Overreaction to a bad start in Cleveland? The Cooler Heads would tell you that. But it wasn't just the 2005 season that saw Rogers' performance in the second half slip. It's been a recurring theme. And you know what else is recurring?


But I'm a certified Cooler Head. I'm here to tell you that this Tigers rotation is so good, so deep -- Zach Miner's recent struggles notwithstanding -- that it doesn't have to rely on any one man to carry it. Rogers is an important cog, no doubt, but with Jeremy Bonderman, Justin Verlander, and Nate Robertson tossing every fifth day, and with the Tigers' playoff lead comfortable at the moment, maybe we can all abide a little mini-slump from The Gambler.

It remains to be seen whether GM Dave Dombrowski will feel the need to add another starting pitcher to the roster before the July 31st non-waiver trading deadline. The team will be getting lefty Mike Maroth back sometime in late August, most likely. So there's your extra pitcher, should Dombrowski so desire. But will that be enough to quell the GM's fears -- should he have any -- that Second Half Kenny will make more than a cameo appearance this late summer?

In four days, we'll all know.

Tuesday, July 25, 2006


Even With Soriano, White Sox Can't Catch Tigers

(my weekly take on the Tigers)

Last Week: 4-2
This Week: (7/25, 26: at Cle; 7/28-30: at Min)

According to reports, the Chicago White Sox are very close to acquiring Alfonso Soriano from the Washington Nationals -- that big name bat that some hand-wringers around here think the Tigers need so badly.

That's OK.

The Tigers are the hunted. They are the team others chase. And conventional wisdom -- not to mention common sense -- dictates that if you're the leader, then things must be going alright. A 7 1/2 game lead means it even more so.

So why change? Why do the tweaking, when your team is not the one that needs to be tweaked?

The White Sox need tweaking. They are on the business end of that 7 1/2 game margin. They're the ones who've pitter-pattered out of the gate following the All-Star Break to the tune of 2-8. They would seem to be the ones that need the help.

The White Sox, I believe, don't pursue Soriano if they're within, say, three or four games of the lead. But it's not the Tigers that they should be worried about anymore. The Twins are hot on their heels, and their lead for the wild card is razor thin.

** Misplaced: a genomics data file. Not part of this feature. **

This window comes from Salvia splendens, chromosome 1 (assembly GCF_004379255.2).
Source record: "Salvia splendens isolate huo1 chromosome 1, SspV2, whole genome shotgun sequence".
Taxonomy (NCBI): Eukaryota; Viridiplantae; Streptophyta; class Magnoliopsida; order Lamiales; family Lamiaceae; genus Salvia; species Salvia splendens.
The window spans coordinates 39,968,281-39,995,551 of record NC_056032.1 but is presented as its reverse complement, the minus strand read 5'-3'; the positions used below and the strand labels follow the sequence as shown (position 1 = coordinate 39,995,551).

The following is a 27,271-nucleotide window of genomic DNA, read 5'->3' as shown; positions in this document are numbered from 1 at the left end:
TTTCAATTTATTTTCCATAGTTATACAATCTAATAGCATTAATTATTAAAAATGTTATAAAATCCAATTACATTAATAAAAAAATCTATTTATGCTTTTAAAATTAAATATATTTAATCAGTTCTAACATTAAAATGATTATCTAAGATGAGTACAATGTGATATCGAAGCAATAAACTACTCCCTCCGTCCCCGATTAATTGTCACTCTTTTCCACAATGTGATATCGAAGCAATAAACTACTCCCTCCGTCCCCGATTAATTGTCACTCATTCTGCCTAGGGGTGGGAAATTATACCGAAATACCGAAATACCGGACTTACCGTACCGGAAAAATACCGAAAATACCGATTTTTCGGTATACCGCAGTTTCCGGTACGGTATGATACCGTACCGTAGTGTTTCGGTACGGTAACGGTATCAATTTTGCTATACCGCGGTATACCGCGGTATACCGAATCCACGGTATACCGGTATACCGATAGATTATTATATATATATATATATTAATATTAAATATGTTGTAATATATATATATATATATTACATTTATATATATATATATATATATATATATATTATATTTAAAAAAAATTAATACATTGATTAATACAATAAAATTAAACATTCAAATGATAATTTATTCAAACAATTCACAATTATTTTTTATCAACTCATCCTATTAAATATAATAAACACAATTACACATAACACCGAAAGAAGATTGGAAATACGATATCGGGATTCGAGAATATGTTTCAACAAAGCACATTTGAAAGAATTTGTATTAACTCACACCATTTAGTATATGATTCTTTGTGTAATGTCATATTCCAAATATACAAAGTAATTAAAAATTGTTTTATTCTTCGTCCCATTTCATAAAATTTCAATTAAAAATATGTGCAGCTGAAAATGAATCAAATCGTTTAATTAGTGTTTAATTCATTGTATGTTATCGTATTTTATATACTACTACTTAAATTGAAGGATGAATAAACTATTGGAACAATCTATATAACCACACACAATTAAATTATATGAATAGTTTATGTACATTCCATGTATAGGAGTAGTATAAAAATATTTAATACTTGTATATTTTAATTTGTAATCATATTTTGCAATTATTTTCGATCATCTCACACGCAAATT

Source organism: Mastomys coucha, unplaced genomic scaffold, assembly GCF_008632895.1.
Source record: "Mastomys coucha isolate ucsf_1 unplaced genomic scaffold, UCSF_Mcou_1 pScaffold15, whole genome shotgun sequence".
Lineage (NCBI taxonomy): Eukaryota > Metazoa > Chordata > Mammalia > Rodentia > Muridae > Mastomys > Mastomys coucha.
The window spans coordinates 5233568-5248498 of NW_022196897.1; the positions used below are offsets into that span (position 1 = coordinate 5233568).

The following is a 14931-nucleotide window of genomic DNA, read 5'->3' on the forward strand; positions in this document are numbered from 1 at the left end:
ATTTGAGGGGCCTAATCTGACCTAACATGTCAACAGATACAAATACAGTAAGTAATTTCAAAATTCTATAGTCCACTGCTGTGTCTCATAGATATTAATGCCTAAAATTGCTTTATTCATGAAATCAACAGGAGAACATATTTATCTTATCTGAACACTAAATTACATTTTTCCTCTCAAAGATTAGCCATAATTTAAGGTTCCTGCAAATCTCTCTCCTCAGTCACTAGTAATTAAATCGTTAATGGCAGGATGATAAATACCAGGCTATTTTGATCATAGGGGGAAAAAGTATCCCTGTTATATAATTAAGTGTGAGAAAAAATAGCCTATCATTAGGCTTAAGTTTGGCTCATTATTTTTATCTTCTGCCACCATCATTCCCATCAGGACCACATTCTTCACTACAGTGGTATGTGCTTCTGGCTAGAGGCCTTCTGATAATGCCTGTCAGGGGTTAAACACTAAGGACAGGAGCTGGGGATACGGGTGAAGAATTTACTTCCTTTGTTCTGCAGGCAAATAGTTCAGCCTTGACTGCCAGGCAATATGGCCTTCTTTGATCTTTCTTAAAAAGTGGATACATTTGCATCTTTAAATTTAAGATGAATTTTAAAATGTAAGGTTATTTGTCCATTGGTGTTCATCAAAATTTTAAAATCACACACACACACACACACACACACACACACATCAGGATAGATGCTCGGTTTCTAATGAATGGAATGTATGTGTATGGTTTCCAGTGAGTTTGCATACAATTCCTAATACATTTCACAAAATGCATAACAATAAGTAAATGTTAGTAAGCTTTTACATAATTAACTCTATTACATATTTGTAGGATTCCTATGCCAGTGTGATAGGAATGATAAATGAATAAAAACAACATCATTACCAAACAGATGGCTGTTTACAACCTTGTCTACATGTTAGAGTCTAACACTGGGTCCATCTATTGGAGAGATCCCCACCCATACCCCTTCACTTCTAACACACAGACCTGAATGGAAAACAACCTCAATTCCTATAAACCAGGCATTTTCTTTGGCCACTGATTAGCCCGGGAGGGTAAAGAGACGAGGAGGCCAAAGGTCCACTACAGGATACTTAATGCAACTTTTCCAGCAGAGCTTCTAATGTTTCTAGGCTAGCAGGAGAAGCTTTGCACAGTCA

So the Chisox think Alfonso Soriano might be the cure for what ails them. Again I say, OK. Let them tweak themselves silly.

The Tigers are in need of absolutely nothing. The hue and cry for a lefthanded bat is balderdash. Why can't Dmitri Young fill that bill? Young hit a homerun last night, and had two hits in the Tigers' 9-7 win over the woeful Indians.

The Tigers don't need fixing. They're not the ones trying to catch them. The other teams are, so they're the ones that need to be tweaking and scrambling leading up to the July 31st non-waiver trading deadline.

Being in first place by 7 1/2 games on July 25th means never having to say deal.

Sunday, July 23, 2006

2006 Tigers Unlike Other Great Detroit Teams Of The Past

1907-09 -- the Tigers teams of Ty Cobb, Sam Crawford. Managed by "Ee-yah" Hughie Jennings. A pennant-winning trifecta, but no championship. Drummed out of the World Series each year -- twice by the Cubbies. Imagine that.

1934 -- first pennant winner in a quarter century, an interlude from the vaunted Yankees. But despite names like Gehringer, Greenberg, and Cochrane, the Gashouse Gang from St. Louis takes them out in seven games.

1935 -- The G-Men and company do it! They bring home the world title, bumping the Cubs -- sweet revenge. Manager Cochrane's boys play with his personality: tough, relentless, fearless. Some say this is the best Tigers team ever.

1940 -- Not a great team, but another pennant winner. The Tigers have just enough to nip the pack, but a good Cincinnati Reds team spoils the party.

1945 -- World Champs, but history doesn't treat them well. The Tigers are "wartime champs" -- a kind way of saying they did it against watered-down competition. Again the Cubs are vanquished in the World Series.

1968 -- Legendary. The come-from-behind team. Denny McLain wins 31 games. Willie Horton slugs 36 homeruns. A 1-3 deficit in the Series is overcome against the Cardinals. Horton's throw to nip Lou Brock in Game 5. Mickey Lolich's three Series wins. The Best Tiger Team Ever -- for the Baby Boomers.

1984 -- 35-5. Wire-to-wire leaders. 7-1 in the postseason. Gibby off of Gossage. Bless You Boys!

2006 -- ??

Each of the Tigers' pennant-winning teams have something that identifies them. You don't win in a vacuum.

As the Tigers get closer to the playoffs, the question will arise. If not this season, for the history buffs: What was the face of the 2006 Detroit Tigers?

The manager? Jim Leyland is craggy, weathered, and brilliant.